What should I make sure not to overlook?

When Jessica mentions coming into your first meeting with a plan, she doesn't just mean a grand design scheme. "What kind of tiles do you want to buy? Where do you want your outlets? What kind of audio/visual experience are you looking for?" Each of these seemingly small details will cause time hangups if they're not addressed early on in the process.

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A bedroom designed by Jessica Rose, featuring a high-gloss plaster wall which requires additional prep work and experts, coordinated by the contractor.
Adrian Wilson

What can I do to ensure a speedy process?

Besides coming into the project well prepared, as mentioned above, Jessica says the best clients to work with—and the ones prose projects move along most smoothly—are those who can "delegate decision making." After all, the contractors are the experts—let them do their jobs and you'll be glad you did.

What should I expect in my bill from a contractor?

Flat fee? Hourly rate? There are so many ways to bill for renovations. Jessica explains that certain firms will work differently, but for most, hers included, it all comes down to two things: the plan and the changes. "We look at a set of drawings and price it out with at least three different sub-contractor options for each trade, and put together a fixed price that reflects that," she says. "And then, if there are things that are unknown, for example, the tiles or a specification for light fixtures, the contractor will generally put in what's called an allowance, which is a certain budgetary figure for those."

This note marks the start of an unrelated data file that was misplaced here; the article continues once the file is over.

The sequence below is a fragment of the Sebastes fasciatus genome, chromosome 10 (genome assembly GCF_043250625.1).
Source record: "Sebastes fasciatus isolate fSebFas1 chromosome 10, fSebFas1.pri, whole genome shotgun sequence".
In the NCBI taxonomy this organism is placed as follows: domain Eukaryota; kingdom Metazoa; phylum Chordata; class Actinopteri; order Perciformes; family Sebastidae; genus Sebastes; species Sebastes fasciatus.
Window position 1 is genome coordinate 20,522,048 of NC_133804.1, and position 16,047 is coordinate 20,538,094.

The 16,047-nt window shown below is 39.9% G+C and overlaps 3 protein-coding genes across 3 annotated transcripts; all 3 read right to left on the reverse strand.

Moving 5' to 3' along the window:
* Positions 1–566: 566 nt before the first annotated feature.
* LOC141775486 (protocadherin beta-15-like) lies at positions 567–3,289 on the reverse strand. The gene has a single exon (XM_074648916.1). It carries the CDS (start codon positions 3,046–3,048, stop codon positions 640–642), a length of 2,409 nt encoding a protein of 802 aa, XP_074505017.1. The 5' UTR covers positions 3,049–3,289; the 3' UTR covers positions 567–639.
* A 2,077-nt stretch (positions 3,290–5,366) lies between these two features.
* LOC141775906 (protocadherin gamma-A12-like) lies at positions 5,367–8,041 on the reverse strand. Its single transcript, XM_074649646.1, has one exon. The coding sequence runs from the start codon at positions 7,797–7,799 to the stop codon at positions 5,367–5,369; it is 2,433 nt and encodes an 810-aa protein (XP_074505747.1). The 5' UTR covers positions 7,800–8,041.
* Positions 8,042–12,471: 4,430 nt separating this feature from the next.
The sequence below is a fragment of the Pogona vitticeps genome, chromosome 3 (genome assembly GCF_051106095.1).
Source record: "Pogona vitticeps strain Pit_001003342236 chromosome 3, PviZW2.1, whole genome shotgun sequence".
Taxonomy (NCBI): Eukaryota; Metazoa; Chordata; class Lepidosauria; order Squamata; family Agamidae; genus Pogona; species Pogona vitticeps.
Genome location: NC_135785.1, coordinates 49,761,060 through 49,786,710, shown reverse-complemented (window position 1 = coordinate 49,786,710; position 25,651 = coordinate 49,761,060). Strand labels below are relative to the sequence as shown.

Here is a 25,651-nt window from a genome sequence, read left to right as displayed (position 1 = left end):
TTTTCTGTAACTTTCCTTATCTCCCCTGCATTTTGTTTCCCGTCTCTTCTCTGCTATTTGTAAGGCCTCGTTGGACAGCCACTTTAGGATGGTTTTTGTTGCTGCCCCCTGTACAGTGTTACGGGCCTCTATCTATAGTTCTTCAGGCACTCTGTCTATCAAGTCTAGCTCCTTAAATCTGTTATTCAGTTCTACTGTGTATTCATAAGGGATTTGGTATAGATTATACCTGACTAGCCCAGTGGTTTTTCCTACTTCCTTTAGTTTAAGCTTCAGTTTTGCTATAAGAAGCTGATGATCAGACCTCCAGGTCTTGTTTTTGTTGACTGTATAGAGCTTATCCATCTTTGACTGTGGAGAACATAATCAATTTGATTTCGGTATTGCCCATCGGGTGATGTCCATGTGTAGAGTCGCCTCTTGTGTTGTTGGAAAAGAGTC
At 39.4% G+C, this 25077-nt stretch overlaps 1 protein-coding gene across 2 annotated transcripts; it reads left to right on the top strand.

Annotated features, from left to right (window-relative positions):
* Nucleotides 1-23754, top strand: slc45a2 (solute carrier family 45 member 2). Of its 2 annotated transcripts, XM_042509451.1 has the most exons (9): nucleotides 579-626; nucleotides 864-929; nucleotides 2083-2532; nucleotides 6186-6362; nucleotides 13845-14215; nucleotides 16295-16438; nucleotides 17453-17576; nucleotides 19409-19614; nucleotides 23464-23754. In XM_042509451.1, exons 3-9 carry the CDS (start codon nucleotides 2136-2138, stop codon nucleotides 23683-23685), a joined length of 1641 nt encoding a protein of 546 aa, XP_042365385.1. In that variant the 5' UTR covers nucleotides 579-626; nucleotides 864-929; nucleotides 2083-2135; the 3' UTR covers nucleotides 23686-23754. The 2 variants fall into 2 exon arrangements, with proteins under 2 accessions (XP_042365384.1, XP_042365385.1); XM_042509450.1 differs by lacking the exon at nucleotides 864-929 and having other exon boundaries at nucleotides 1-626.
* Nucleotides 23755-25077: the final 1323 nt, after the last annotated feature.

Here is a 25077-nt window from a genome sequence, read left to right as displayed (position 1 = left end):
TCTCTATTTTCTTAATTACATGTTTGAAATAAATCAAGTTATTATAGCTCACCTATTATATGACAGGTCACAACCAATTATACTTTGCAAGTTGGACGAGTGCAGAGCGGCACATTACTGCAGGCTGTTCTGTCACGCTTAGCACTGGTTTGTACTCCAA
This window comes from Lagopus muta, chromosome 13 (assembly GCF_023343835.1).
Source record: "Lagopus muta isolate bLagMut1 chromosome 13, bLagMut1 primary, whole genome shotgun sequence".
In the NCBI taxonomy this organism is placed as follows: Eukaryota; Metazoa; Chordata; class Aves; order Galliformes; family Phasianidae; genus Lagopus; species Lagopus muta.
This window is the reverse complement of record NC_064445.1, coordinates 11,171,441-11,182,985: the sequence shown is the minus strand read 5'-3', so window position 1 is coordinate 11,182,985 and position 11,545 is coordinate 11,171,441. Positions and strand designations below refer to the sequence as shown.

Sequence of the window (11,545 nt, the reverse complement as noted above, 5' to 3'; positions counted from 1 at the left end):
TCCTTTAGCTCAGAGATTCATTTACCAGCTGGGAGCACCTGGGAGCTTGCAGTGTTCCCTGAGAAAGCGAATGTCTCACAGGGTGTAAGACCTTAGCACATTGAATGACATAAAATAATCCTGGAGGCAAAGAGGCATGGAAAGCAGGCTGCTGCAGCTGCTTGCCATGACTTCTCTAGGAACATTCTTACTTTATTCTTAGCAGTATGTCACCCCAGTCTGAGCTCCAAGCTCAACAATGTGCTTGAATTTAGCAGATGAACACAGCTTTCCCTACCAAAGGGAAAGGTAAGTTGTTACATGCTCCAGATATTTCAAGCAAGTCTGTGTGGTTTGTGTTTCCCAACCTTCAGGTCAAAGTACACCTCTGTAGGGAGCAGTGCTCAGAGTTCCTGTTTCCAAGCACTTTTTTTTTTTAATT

What do you wish your clients better understood?

Given the newfound transparency in pricing in the internet era, Jessica says it's important to understand "the expertise a contractor brings" to a job. Indeed, a well-respected company like Godwin has done literally hundreds of projects—they're not just installing the items you selected; they're ensuring it's done in the best possible way.

What's a no-no in client-contractor relationships?

The biggest one, according to Jessica? "Bypassing the general contractor and speaking directly to the tradespeople on site. It creates confusion." Remember that it's the contractor's job to keep track of what each of these people is doing.

Another thing to keep in mind: As with a designer, it's important to remember that, as big as your renovation might feel, you're one part of a contractor's business. So don't expect all emails to be responded to in five minutes. Plus, it's nice to remember your contractors are people, too—with personal lives. If you're thinking of calling them at 3 a.m. with a burning grout question, think again—it can probably wait until the morning. After all, respect goes both ways, and being respectful of your contractor's time is the best way to ensure they'll be doing the same for you.